The Ohio State Faculty Handbook is not unique in making this distinction. At Penn State University, where the biology professor showed Farenheit 9/11 in an obvious play to influence student votes in the November election, this behavior is also forbidden. Policy HR 64 in the Penn State Policy Manual states:
“No faculty member may claim as a right the privilege of discussing in the classroom controversial topics outside his/her own field of study. The faculty member is normally bound not to take advantage of his/her position by introducing into the classroom provocative discussions of irrelevant subjects not within the field of his/her study.”
The Penn State Policy Manual explains the rationale behind its restriction of professorial speech in the classroom in these words:
“The faculty member is entitled to freedom in the classroom in discussing his/her subject. The faculty member is, however, responsible for the maintenance of appropriate standards of scholarship and teaching ability. It is not the function of a faculty member in a democracy to indoctrinate his/her students with ready-made conclusions on controversial subjects. The faculty member is expected to train students to think for themselves, and to provide them access to those materials, which they need if they are to think intelligently. Hence, in giving instruction upon controversial matters the faculty member is expected to be of a fair and judicial mind, and to set forth justly, without supercession or innuendo, the divergent opinions of other investigators.”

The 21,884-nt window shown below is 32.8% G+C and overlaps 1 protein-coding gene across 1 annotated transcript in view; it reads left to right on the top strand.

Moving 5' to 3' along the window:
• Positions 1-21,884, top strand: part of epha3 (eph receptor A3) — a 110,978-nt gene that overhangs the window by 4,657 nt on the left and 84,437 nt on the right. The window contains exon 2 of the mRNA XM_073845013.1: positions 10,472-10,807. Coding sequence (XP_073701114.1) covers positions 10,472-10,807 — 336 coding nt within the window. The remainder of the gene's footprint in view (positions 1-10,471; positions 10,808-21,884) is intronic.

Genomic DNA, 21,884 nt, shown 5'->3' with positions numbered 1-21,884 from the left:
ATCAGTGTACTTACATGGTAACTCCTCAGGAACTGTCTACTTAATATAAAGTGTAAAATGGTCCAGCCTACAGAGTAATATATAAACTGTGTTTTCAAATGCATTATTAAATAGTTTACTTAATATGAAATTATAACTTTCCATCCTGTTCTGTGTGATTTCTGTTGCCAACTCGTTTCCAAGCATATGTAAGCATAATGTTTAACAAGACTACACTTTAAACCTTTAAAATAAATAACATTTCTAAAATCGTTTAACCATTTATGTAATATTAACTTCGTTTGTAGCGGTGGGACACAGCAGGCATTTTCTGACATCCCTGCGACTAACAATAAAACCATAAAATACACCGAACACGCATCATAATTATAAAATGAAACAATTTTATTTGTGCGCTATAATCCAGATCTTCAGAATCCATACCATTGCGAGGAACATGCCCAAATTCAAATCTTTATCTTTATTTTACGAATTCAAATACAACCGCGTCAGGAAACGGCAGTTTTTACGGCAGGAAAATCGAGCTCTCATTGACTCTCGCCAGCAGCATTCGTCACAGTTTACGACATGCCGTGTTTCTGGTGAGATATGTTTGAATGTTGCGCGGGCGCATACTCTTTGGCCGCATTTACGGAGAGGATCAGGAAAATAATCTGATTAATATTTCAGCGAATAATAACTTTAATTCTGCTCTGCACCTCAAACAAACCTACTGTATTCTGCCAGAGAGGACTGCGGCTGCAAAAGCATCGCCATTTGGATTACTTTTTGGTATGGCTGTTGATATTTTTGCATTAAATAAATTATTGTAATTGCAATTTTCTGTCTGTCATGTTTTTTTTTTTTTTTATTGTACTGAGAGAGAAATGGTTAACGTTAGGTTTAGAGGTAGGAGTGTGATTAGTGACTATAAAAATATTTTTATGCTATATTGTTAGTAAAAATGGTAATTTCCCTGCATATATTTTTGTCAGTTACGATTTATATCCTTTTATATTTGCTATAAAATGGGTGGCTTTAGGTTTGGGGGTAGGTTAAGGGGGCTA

There is a reason why all these injunctions against inappropriate faculty behavior sound similar. That is because they are all taken from academic freedom principles articulated by the American Association of University Professors going back to the 1915 General Report. Thus, the 1940 Statement of Principles on Academic Freedom and Tenure of the AAUP warns: “Teachers are entitled to freedom in the classroom in discussing their subject, but they should be careful not to introduce into their teaching controversial matter which has no relation to their subject.”
In other words, the AAUP, which is the leading force in the movement against the Academic Bill of Rights, is actually waging a campaign against its own principles, and is thus in a posture of colossal bad faith. But so are university administrations and faculties who are not only actively disregarding their own academic freedom guidelines, but opposing them when they appear in the bills sponsored by our campaign.
This bad faith of the academic community explains the need for legislative redress. If the universities will not enforce their own academic freedom guidelines, but are willing to let professors abuse the academic freedom of their students, then legislators have a fiduciary responsibility to step in and see that this situation is remedied. In the case of private universities, the same responsibility falls to professors and to the accrediting institutions for higher education.
Is it feasible for professors to keep the political opinions and prejudices they hold as private citizens out of the classroom? Why not? I attended school for 19 years from kindergarten to the graduate level, where I received my M.A. 43 years ago at the University of California, Berkeley. In all that time I do not remember a single teacher or a single professor on a single occasion in any classroom make one political comment, or reveal their political prejudices. If the teachers of my generation could be that professional, so can the teachers of this.